Livid Pinkgill (Entoloma sinuatum), just about as dangerous as a mushroom gets without actually being deadly.

Deadly Fibrecap (Inocybe erubescens) (photo by Andrea Kunze)

 

School holidays fungi foraging special offer

Email: geoffdann@hotmail.com

Phone: 07964 569715

20/08/2017

The mushroom season has started early in England this year. Usually you wouldn’t start finding much until early September, but this year the woods were already full of fungi two weeks ago. Therefore I’m offering a special deal for anybody who’d like to introduce their kids to the joys of fungi foraging, before the end of the summer holidays. My private groups on weekdays cost £150 for 3 hours and are limited to 6 people. Between now and Friday September 1st, children under 16 go free (up to 6 per group, so the maximum group size would be 12, including 6 under 16s), and the price will also include a free signed copy of my new book (RRP £20). Additional copies will also be available for just £15. Price applies anywhere in Kent or East Sussex.

 

Mushroom Season 2017 opens early and spectacularly!

Email: geoffdann@hotmail.com

04/08/2017

Giant Puffballs. This photo was taken in very wet weather last week. There were about 25 of them in the same field. It is a classic year for this species.

WOW! What a stunning start to this year’s mushroom season. I have seen it start with a bang in early September before, but I have never before seen anything like what I’ve seen today. Penny Buns a-plenty, loads of other boletes including two I’ve never found before, masses of Russulas (Brittlegills), all sorts of members of the Agaricaeae, plenty of Amanitas and a lovely selection of other stuff including some that don’t normally fruit until the start of October. I have no idea why things have gone so crazy so early – perhaps something to do with two unspectacular previous years, or perhaps the fungi just like this year’s weather. The plants are early too – things like blackberries and plums in fruit earlier than normal. What this indicates for the coming autumn I do not know. Maybe it is going to be an absolutely storming year for mushrooms. Or maybe this is a flash in the pan and it is all going to go very quiet in the autumn. Either way, NOW is the time to get out there if you want to find some good late summer fungi. The situation in Kent and Sussex is better for fungi than I have seen it at any time since the peak of the 2014 season in October that year. Given that the season has started early, I have very few bookings for what might be the best time to go mushrooming this year. Please contact me if you want to get a group together, or arrange some personal tuition. I was with somebody from northern Italy today, who told me it was the best day’s mushrooming he’s ever experienced.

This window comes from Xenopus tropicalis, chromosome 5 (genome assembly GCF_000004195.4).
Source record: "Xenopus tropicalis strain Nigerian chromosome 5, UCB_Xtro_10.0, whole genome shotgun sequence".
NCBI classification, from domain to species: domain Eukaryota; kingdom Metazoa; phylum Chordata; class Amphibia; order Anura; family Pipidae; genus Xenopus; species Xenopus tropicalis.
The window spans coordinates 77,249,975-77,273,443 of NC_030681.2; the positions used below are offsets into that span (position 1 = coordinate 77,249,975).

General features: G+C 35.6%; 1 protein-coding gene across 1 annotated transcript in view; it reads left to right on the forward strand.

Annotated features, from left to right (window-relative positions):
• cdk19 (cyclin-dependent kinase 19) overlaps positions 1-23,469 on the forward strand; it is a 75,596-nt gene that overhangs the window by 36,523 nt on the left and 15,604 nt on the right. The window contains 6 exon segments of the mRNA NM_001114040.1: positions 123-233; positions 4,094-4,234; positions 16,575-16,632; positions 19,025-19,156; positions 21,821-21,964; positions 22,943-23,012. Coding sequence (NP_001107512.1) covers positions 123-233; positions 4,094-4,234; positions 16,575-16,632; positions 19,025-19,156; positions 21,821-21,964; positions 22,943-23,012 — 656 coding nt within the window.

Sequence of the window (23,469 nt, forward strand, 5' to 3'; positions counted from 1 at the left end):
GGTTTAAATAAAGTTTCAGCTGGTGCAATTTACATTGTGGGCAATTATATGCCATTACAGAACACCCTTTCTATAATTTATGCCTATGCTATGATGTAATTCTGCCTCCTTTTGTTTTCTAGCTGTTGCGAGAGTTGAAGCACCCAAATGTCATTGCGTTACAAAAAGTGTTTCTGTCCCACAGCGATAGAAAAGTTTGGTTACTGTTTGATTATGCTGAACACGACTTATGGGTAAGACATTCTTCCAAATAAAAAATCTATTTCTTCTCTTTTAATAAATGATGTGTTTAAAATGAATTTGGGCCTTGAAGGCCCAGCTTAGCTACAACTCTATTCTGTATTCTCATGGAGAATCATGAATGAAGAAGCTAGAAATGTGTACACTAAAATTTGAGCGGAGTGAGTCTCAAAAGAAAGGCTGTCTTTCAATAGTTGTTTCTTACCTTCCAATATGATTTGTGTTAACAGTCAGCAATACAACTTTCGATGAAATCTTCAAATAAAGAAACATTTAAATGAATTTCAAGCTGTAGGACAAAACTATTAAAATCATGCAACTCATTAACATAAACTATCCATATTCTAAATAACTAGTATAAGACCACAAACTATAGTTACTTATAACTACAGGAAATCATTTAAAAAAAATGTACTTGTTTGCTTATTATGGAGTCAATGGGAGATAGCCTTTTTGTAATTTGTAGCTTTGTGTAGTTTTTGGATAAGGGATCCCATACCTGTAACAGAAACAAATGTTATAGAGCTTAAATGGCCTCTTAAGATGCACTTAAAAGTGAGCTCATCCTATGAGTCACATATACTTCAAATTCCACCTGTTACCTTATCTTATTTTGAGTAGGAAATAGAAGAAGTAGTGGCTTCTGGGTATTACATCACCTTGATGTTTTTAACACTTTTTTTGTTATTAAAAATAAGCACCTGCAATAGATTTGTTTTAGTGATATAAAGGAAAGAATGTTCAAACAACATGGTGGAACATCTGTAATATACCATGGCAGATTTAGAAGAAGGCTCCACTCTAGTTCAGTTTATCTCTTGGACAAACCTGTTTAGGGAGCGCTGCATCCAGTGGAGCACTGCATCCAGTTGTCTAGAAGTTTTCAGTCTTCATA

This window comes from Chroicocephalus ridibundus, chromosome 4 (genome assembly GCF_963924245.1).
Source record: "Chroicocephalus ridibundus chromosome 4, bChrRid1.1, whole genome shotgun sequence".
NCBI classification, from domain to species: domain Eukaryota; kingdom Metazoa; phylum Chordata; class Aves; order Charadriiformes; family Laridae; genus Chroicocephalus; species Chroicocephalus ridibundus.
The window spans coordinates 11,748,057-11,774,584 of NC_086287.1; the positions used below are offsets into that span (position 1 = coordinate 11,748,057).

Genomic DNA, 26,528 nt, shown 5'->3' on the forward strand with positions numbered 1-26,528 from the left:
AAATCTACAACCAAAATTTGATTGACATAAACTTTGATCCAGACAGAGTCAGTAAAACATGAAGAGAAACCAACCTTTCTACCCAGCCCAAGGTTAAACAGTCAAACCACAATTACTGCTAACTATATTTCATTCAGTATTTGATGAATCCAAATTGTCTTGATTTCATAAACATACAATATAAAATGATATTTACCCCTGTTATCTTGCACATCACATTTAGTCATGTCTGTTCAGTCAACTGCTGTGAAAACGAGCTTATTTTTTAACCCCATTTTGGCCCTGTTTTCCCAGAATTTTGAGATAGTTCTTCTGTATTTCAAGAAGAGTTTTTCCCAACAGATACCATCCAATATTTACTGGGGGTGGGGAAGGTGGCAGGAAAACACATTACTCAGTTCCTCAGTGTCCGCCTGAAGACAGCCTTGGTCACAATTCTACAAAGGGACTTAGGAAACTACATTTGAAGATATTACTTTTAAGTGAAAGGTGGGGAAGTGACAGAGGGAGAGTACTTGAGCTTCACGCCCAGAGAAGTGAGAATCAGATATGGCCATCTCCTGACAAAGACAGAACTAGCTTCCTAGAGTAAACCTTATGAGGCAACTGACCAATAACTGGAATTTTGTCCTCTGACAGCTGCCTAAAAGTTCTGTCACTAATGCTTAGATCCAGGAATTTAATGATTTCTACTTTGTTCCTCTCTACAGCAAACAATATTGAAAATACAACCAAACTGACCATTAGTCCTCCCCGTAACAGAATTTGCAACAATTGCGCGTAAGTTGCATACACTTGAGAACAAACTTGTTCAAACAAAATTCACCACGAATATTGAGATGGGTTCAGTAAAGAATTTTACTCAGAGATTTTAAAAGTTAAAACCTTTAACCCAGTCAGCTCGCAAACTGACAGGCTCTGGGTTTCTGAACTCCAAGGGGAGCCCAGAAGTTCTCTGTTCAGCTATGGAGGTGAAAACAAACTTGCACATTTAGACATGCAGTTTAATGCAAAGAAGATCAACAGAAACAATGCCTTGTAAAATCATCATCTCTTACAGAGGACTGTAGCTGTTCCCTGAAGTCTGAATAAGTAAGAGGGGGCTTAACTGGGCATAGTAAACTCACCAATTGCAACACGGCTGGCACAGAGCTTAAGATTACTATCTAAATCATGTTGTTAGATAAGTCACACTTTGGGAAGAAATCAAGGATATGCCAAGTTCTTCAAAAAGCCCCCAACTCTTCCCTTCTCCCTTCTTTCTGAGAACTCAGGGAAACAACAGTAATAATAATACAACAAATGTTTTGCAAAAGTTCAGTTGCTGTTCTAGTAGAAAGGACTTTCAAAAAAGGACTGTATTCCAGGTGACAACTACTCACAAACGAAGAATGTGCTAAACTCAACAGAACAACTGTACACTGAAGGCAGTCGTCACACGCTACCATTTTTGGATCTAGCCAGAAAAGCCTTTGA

The first of these photos was taken last week (by journalist Sophie Haydock – thanks Sophie!), and perhaps the torrential rain on the morning it was taken has helped with the current flush. All the other photos were taken today. This is not a complete record of what we found today, just the most interesting from a foraging point of view.

Good old Field Mushrooms

Meadow Puffballs, growing on an industrial estate in Hastings

Bilious Bolete, growing beside a road in Hastings. Poisonous, beautiful and rare.

Penny Bun (the first of many)

Horn of Plenty. At the start of August!!! More typically this species fruits in October. The best of the best. Woo-hoo!

Bay Bolete – a superb edible and very unusual to see them this early in Sussex

Fiery Milkcap – edible, but very hot.

Larch boletes. We saw many hundreds of these today.

Yellow-gilled Brittlegill / Olive Brittlegill. A big, meaty proposition. Excellent edible species.

Charcoal Burner – an enormous one. I must have seen a hundred of these today, probably more.

Green Brittlegill. Good edible, but can be mixed up with some poisonous species if you don’t know what you are doing…

One of the small Xerocomus species. Not so many of these today, and hardly exciting as edible fungi go.

Tawny Grisette. A few of these popping up – they are due a good year.

Snakeskin Grisette. Wrongly believe to be poisonous by many people, including Roger Phillips. Excellent edible species (must be cooked), but for experts only (too similar to a Deathcap).